NASSCOM, an Indian IT outsourcing trade group, takes to Capitol Hill to lobby against potential legislation aimed at reforming the H-1B visa process. While high-tech industries favor an expansion of the program that allows highly trained foreign workers to fill existing IT vacancies, recent scandals in the H-1B visa program have raised lawmakers' ire and a call for reform.
Officials from India's
National Association of Software and Services Companies, or NASSCOM, an IT
outsourcing trade group, worked Capitol Hill this week, lobbying lawmakers and
the White House about its "extreme concern" over H-1B visa reform
legislation that will soon be introduced in Congress.
"Last year, many changes were being proposed for H-1B use, including
how many American employees a company should have, and how many maximum visas
an individual company can have," NASSCOM President Som Mittal told
the Indian news organization Business Line
March 11. "These
proposals were put up in the past but not enacted because it is believed that
comprehensive reforms are required and not mere tweaking of individual
Leading the charge for H-1B visa reform in the 2007-2008 110th Congress were
Sens. Charles Grassley, R-Iowa; Dick Durbin, D-Ill.; and Bernie Sanders, I-Vt.,
who pushed for legislation increasing the fees on H-1B visas while not raising
the 65,000 visa cap. A Durbin-Grassley bill would have required employers to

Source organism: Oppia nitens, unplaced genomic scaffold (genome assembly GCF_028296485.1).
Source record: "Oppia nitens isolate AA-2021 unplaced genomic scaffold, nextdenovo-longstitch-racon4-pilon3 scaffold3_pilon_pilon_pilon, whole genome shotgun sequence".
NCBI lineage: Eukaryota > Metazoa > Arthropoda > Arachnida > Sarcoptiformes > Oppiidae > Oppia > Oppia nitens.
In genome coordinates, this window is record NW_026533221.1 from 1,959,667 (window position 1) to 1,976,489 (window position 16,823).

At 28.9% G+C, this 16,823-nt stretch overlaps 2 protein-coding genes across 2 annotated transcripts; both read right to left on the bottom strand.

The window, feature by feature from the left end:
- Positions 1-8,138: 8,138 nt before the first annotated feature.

make a good-faith effort to hire American workers first, and employers would
also have to show that the H-1B worker would not displace an American worker.
All of the bills ultimately failed, as lawmakers did not want to split off H-1B
reform from a larger immigration bill that was loaded with such explosive
political hot buttons such as border security and amnesty. That bill, too,
failed to win passage. Grassley is expected to introduce H-1B reform
legislation similar to his 2007 efforts by the spring.
"We are working closely with the policy makers in the U.S. Congress and
administration to ensure that the Indian IT industry is not disadvantaged in
any manner," NASSCOM said in a statement. "We had a healthy
discussion with Sen. Charles Grassley from Iowa
who is spearheading the H-1B legislation and will be working with him to ensure
that while we apprehend and stop any fraudulent use of H-1B visas, legitimate
business users are not affected."
Fraudulent H-1B visas are likely to be a hot topic in Congress when it takes
up visa reform. In February, federal authorities busted an alleged nationwide H-1B scam ring
arresting 11 people in seven states and bringing a 10-count indictment against
a New Jersey IT services company. The indictment charges Vision Systems Group
with one count of conspiracy and eight counts of mail fraud and seeks $7.4
million in forfeitures.
According to the Department of Justice, the scheme
involved hiring college-educated foreign workers to allegedly fill high-tech
jobs in Iowa when, in fact, the workers were sent to the East and West coasts
while being paid the lower prevailing Iowa wage rate.
"We [have to] actively raise the need for global collaboration if the
world is to come out of this economic downturn quickly. ... Nothing should be
done that seems attractive and populist in the short term, but will have a
long-term negative impact," the NASSCOM statement added.
NASSCOM said that only 11 percent of H-1B visas were issued to the Indian IT
industry last year.
A favorite of American technology companies,
the H-1B program is a temporary work visa program allowing American companies
and universities to employ foreign guest workers who have the equivalent of a U.S.
bachelor's degree in a job category that is considered by the U.S.
Citizenship & Immigration Services to be a "specialty
occupation." The idea is to help companies hire foreign guest workers on a
temporary basis when there is not a sufficient qualified American work force to
meet those needs.